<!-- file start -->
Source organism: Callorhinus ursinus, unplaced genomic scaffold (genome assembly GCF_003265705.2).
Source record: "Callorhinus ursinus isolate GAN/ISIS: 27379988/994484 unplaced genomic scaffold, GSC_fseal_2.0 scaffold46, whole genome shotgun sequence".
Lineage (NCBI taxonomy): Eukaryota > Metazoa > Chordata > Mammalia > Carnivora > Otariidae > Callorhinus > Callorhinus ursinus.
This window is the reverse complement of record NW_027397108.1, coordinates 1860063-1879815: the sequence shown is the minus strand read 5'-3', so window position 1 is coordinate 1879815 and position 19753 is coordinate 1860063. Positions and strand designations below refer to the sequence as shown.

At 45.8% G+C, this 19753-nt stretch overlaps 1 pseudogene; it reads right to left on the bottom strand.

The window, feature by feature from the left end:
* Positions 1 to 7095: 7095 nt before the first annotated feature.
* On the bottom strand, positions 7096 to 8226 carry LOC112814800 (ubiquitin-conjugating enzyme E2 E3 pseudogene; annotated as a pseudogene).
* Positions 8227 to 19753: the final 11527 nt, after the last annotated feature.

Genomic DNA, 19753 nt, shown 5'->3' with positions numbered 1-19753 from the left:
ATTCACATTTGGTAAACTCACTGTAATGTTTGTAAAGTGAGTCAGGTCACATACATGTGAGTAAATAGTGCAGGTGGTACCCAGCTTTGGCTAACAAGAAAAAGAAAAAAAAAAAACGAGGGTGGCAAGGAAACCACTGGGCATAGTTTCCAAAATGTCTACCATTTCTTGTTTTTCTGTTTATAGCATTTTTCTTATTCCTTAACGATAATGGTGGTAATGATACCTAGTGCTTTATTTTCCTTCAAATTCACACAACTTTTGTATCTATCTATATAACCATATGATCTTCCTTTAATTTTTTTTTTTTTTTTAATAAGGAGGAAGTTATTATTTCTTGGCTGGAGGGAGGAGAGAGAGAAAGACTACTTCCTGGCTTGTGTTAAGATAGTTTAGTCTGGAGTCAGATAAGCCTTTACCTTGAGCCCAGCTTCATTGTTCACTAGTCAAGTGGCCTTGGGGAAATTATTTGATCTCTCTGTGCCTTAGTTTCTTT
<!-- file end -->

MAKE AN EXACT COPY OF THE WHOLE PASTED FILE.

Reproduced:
Source organism: Callorhinus ursinus, unplaced genomic scaffold (genome assembly GCF_003265705.2).
Source record: "Callorhinus ursinus isolate GAN/ISIS: 27379988/994484 unplaced genomic scaffold, GSC_fseal_2.0 scaffold46, whole genome shotgun sequence".
Lineage (NCBI taxonomy): Eukaryota > Metazoa > Chordata > Mammalia > Carnivora > Otariidae > Callorhinus > Callorhinus ursinus.
This window is the reverse complement of record NW_027397108.1, coordinates 1860063-1879815: the sequence shown is the minus strand read 5'-3', so window position 1 is coordinate 1879815 and position 19753 is coordinate 1860063. Positions and strand designations below refer to the sequence as shown.

At 45.8% G+C, this 19753-nt stretch overlaps 1 pseudogene; it reads right to left on the bottom strand.

The window, feature by feature from the left end:
* Positions 1 to 7095: 7095 nt before the first annotated feature.
* On the bottom strand, positions 7096 to 8226 carry LOC112814800 (ubiquitin-conjugating enzyme E2 E3 pseudogene; annotated as a pseudogene).
* Positions 8227 to 19753: the final 11527 nt, after the last annotated feature.

Genomic DNA, 19753 nt, shown 5'->3' with positions numbered 1-19753 from the left:
ATTCACATTTGGTAAACTCACTGTAATGTTTGTAAAGTGAGTCAGGTCACATACATGTGAGTAAATAGTGCAGGTGGTACCCAGCTTTGGCTAACAAGAAAAAGAAAAAAAAAAAACGAGGGTGGCAAGGAAACCACTGGGCATAGTTTCCAAAATGTCTACCATTTCTTGTTTTTCTGTTTATAGCATTTTTCTTATTCCTTAACGATAATGGTGGTAATGATACCTAGTGCTTTATTTTCCTTCAAATTCACACAACTTTTGTATCTATCTATATAACCATATGATCTTCCTTTAATTTTTTTTTTTTTTTTAATAAGGAGGAAGTTATTATTTCTTGGCTGGAGGGAGGAGAGAGAGAAAGACTACTTCCTGGCTTGTGTTAAGATAGTTTAGTCTGGAGTCAGATAAGCCTTTACCTTGAGCCCAGCTTCATTGTTCACTAGTCAAGTGGCCTTGGGGAAATTATTTGATCTCTCTGTGCCTTAGTTTCTTT